Author ORCID Identifier


Defense Date


Document Type


Degree Name

Doctor of Philosophy



First Advisor

Michael McDaniel

Second Advisor

Frank Bosco

Third Advisor

Christopher Reina

Fourth Advisor

Benson Wier


Turnover is one of the most important phenomena for management scholars and practitioners. Yet, researchers and practitioners are often frustrated by their inability to accurately predict why individuals leave their jobs. This should be worrisome given that total replacement costs can exceed 100% of an employee’s salary (Cascio, 2006) and can represent up to 40% of a firm’s pre-tax income (Allen, 2008). Motivated by these concerns, the purpose of this study was to assess the predictive validity of commonly-investigated correlates and, by extension, conceptualizations of employee turnover using a large-scale database of scientific findings. Results indicate that job satisfaction, organizational commitment, and embeddedness (e.g., person-job fit, person-organization fit) may be the most valid proximal predictors of turnover intention. Results for a tripartite analysis of the potential empirical redundancy between job satisfaction and organizational commitment when predicting turnover intention align well with previous research on this topic and generally suggest that the two constructs may be empirically indistinguishable in the turnover context. Taken together, this study has important implications for the turnover and sensitivity analysis literatures. With regard to the sensitivity analysis literature, this study demonstrates the application of a sensitivity analysis for relative importance weights in the meta-analytic context. This new method takes into account variance around the meta-analytic mean effect size estimate when imputing relative importance weights and may be adapted to other correlation matrix-based techniques (i.e., structural equation modeling) that are often used to test theory.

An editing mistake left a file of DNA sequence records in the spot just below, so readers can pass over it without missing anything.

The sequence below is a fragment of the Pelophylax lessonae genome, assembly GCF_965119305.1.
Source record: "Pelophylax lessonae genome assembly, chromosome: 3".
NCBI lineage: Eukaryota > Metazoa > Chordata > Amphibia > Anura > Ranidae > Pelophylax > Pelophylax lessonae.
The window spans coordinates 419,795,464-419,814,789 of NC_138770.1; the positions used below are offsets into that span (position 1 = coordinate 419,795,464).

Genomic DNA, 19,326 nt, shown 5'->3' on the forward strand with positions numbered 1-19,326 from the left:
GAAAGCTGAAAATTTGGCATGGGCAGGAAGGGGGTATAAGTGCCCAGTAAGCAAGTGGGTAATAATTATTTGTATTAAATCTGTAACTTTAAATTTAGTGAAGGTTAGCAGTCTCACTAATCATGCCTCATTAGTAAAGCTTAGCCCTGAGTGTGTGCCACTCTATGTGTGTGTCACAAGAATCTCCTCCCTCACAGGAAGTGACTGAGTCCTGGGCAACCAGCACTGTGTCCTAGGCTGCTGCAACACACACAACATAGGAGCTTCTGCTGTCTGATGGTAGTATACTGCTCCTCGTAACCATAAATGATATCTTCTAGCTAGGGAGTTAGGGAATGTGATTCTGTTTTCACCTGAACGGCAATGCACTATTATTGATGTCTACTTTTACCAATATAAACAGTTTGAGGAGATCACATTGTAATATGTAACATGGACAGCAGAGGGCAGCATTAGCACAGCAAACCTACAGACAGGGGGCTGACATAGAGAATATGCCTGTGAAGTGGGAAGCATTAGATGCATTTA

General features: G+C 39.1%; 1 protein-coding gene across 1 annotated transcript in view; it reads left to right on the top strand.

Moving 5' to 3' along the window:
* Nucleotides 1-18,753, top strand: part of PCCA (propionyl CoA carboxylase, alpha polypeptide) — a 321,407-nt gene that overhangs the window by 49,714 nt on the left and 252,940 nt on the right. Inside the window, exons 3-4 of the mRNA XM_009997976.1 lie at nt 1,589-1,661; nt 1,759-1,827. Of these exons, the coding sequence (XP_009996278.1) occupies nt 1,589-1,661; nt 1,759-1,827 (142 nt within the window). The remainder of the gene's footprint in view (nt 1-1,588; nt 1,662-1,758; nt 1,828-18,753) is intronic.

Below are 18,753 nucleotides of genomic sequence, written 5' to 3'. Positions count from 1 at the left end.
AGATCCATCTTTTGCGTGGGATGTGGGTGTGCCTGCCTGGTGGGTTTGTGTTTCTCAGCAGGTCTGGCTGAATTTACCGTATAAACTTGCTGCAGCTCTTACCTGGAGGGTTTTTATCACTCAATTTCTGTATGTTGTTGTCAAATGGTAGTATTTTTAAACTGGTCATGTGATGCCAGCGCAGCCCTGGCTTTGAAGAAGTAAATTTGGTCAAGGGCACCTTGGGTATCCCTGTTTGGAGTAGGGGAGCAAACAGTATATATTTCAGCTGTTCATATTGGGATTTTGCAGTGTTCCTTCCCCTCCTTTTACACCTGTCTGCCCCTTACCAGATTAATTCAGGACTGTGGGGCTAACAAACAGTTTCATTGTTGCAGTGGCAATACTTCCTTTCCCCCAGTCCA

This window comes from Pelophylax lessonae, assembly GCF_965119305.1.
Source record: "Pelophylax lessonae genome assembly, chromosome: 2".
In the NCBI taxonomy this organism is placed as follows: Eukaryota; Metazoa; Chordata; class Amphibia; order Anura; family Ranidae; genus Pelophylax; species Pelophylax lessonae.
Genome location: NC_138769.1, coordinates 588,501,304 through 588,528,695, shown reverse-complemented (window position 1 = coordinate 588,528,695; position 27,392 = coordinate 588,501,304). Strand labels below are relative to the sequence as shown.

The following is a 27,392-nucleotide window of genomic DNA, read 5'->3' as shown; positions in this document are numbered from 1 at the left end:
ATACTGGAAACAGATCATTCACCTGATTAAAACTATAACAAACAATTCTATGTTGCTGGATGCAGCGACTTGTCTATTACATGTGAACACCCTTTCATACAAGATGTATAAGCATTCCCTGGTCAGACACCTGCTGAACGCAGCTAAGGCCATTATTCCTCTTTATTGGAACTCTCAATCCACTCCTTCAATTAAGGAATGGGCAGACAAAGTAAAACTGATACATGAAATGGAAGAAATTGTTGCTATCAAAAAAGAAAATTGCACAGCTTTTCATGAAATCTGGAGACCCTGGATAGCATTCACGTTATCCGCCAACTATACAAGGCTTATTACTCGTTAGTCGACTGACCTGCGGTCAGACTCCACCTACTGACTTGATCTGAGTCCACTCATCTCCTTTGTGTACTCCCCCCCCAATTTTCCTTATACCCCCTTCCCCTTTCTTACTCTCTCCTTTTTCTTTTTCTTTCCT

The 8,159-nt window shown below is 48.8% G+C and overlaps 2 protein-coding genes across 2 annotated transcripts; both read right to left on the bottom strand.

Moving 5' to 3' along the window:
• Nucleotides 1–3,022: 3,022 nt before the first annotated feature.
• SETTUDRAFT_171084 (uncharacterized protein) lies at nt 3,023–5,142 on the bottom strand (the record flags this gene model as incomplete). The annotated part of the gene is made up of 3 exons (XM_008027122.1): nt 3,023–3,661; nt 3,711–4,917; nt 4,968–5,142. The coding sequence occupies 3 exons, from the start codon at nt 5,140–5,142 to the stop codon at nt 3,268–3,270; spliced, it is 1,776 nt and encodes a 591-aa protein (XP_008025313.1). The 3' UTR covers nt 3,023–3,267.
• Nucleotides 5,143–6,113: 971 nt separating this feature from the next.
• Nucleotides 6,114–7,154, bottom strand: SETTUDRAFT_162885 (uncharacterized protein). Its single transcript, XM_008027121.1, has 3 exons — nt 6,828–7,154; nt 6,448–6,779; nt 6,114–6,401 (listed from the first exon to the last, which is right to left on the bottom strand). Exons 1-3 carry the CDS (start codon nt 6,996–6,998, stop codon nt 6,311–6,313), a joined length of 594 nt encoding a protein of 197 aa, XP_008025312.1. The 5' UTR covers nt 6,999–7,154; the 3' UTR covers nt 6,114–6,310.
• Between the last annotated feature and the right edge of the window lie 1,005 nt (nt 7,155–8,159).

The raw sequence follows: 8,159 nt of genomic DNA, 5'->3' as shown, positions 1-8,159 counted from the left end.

© James G. Field

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